Debt Collection in Australia: Everything You Need to Know

Debt Collection in Australia- Everything You Need to Know

Borrowers are legally bound to pay the money they owe to creditors.

Debt Collection in Australia is governed both by the Australian Securities and Exchange Commission (ASIC) and the Australian Competition and Consumer Commission (ACCC). The approach to debt collection in Australia, based on the guidelines set by both of these agencies, is to have a flexible, fair and realistic approach to debt collection.  The agencies want to strike a balance between the responsibilities of both the debtors and the creditors.

Since borrowing money is an agreement between two parties, it is necessary to have separate but unifying guidelines for both borrowers and collectors and creditors.


Guidelines for Collectors and Creditors

These are prescribed rules that are applicable to both creditors who collect debt directly and to external credit collection agencies tasked with giving debt collection services for their clients.

  1. When contacting a debtor, it must always be for a necessary and reasonable purpose such as any of the following:
    • Making arrangements for debt repayment
    • Reviewing existing arrangement after an agreed-upon period of time
    • Providing information to the debtor about their account
    • Offering to work with the borrower in order to reach a repayment arrangement that is flexible and plausible
    • Demanding for payment
    • Explaining the consequences of non-payment in an accurate manner. This includes legal remedies and service disconnections.
    • Offering a settlement proposal or alternative payment method to the borrower
    • Ascertaining why certain attempts to contact the borrower were not responded to
    • Investigating debtor’s change of location
  2. Here are non-reasonable situations to contact a debtor:
    • Contacting them with the intention of frightening or intimidating
    • To embarrass in front of other people
    • To demoralise or exhaust the debtor
  3. There are explicitly-stated prohibitions and remedies against collectors who use the following methods to make their borrowers pay:
    • Physical force (including harassment and coercion)
    • Misleading or deceptive conduct
    • Taking unfair advantage of vulnerability or disability
  4. Hours of Contact
    Contacting a borrower should be made within reasonable hours.

    Telephone Monday – Friday


    *No contact recommended on National Public Holidays

    7:30 AM – 9:00 PM

    9:00 AM – 9:00 PM

    Face-to-Face Monday – Friday


    *No contact recommended on National Public Holidays

    9:00 AM – 9:00 PM
    Workplace Debtor’s normal working hours, if known


    There may be other circumstances when calling during the times specified above may still be deemed unreasonable.  These may be due to the following specific reasons:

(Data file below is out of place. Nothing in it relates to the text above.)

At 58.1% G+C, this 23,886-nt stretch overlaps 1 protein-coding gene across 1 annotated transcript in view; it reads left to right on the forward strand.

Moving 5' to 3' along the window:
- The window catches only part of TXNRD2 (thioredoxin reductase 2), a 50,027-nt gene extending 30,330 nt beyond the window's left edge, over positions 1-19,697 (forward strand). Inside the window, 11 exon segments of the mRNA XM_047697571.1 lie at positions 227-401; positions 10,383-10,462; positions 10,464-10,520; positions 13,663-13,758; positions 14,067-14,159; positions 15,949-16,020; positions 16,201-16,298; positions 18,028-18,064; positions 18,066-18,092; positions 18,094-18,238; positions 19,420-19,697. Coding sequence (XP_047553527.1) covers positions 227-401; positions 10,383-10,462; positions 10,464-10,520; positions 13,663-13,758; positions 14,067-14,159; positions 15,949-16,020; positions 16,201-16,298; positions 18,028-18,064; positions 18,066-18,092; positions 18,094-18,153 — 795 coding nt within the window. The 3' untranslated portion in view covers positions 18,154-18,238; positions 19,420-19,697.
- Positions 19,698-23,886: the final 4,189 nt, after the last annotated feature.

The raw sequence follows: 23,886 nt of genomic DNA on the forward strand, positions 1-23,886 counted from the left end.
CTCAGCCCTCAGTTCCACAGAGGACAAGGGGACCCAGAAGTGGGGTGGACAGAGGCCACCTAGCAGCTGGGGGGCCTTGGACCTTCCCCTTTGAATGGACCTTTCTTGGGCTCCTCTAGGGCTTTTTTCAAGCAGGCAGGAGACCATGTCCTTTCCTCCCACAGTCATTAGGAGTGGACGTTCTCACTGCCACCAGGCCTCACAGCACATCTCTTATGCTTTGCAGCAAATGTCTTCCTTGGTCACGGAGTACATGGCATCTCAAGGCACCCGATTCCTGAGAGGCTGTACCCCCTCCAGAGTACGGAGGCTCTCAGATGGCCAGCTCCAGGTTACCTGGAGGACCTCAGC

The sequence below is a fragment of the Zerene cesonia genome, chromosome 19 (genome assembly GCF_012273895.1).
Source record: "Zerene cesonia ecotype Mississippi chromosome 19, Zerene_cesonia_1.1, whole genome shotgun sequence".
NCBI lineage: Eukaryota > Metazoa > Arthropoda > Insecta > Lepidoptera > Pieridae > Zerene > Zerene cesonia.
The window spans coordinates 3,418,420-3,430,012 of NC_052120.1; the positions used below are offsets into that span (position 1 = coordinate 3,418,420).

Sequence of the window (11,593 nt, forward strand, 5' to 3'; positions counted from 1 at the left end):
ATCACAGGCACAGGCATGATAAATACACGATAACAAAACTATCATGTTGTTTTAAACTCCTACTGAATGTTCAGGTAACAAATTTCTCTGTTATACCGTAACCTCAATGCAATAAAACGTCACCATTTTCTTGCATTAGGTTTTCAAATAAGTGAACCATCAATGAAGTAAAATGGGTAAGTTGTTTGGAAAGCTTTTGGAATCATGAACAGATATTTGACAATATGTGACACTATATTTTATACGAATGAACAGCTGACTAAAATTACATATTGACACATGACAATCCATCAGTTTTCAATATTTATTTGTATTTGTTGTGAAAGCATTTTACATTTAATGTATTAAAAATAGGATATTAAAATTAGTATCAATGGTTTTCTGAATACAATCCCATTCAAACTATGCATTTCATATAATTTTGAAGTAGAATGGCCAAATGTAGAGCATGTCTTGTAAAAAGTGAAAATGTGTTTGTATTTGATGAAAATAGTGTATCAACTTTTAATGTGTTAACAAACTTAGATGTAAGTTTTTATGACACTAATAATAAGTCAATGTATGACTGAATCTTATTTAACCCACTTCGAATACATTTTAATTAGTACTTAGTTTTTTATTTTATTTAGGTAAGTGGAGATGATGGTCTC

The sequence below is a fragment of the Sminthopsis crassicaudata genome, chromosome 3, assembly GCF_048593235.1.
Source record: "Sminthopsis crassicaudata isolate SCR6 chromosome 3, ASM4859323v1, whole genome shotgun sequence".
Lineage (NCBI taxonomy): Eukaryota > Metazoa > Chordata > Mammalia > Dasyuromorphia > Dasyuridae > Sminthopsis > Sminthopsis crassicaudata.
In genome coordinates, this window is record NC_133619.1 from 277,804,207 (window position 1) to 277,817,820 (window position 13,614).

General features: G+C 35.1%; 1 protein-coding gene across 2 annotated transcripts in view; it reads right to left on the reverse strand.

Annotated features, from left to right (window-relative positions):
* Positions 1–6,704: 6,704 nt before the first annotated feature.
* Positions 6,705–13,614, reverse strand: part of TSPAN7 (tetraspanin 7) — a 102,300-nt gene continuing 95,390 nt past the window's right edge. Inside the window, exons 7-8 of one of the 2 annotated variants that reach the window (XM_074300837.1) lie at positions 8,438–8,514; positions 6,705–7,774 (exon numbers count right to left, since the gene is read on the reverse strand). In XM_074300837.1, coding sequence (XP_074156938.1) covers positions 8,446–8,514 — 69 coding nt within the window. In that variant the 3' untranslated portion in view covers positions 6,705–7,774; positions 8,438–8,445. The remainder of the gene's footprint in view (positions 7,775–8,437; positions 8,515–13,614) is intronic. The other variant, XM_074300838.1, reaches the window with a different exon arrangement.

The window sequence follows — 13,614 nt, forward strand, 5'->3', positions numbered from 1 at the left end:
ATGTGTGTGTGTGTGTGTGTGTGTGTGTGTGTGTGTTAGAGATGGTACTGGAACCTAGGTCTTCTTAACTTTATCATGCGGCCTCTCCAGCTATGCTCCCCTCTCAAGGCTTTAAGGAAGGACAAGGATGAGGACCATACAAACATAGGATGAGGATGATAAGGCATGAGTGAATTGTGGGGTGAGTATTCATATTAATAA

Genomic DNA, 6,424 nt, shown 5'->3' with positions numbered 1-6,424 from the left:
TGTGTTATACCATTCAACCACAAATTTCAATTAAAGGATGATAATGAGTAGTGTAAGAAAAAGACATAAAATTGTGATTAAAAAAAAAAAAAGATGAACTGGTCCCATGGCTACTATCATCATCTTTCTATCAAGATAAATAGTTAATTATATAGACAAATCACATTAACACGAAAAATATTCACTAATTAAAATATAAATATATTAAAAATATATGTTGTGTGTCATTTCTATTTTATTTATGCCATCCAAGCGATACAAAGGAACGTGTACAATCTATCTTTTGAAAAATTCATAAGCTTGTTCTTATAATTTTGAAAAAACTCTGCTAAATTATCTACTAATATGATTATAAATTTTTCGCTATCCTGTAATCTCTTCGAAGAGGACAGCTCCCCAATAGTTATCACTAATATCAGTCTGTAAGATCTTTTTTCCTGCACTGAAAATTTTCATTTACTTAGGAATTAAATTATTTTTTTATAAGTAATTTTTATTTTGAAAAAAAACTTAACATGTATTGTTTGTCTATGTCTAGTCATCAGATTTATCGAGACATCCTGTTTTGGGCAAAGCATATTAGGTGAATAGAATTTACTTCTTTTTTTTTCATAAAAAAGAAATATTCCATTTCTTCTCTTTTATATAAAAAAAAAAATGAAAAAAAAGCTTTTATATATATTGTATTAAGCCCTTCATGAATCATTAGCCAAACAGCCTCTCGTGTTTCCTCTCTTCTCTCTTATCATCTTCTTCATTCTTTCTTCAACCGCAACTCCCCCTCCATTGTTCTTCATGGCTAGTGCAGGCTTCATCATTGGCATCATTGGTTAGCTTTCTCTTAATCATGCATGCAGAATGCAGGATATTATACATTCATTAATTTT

• The borrower works in shifts
    • The borrower is responsible for the care of small children or a family member who is ill.
    • The borrower specifically requested that he or she doesn’t wish to be contacted when other family members are present.
  5. Frequency of Contact – Debt collectors should not have excessive communication with debtors. Frequency of contact refers to the number of contact per account, not the individual debtor. Collectors should, as much as possible, contact a debtor to discuss multiple accounts in order to avoid excessive contact.Frequent contact with the debtor constitutes undue harassment or coercion on the part of the debt collector. This occurs if the collector makes phone calls in rapid succession.


Guidelines for Debtors or Borrowers

We all know that borrowers have the responsibility to pay the debts that they owe. Here are important guidelines for borrowers to remember:

  1. Borrowers experiencing financial difficulties should be candid about their situation. They can make payment negotiations through the help of a certified financial counsellor to assist them with debt negotiation.
  2. Borrowers should immediately inform creditors when they are experiencing financial hardship and try to make a variation in payment.
  3. Borrowers should not attempt to avoid the obligation.
  4. Here are some things that debtors can do in order to get back on track with their payment responsibilities:
    • Contact your credit provider and explain your situation. Discuss a repayment plan straightaway.  It is best to be realistic about what you can pay and to be honest about the situation.
    • Apply for a hardship variation. This way, you can still keep paying your obligation with what you can afford.
    • You can also talk to a certified financial counsellor or get free legal assistance.
  5. If the conduct of the debt collector is unbecoming or threats of violence are received, this should be reported to the police.

If you think that your debt collector has breached privacy laws by divulging your personal information, contact the Office of the Privacy Commissioner.

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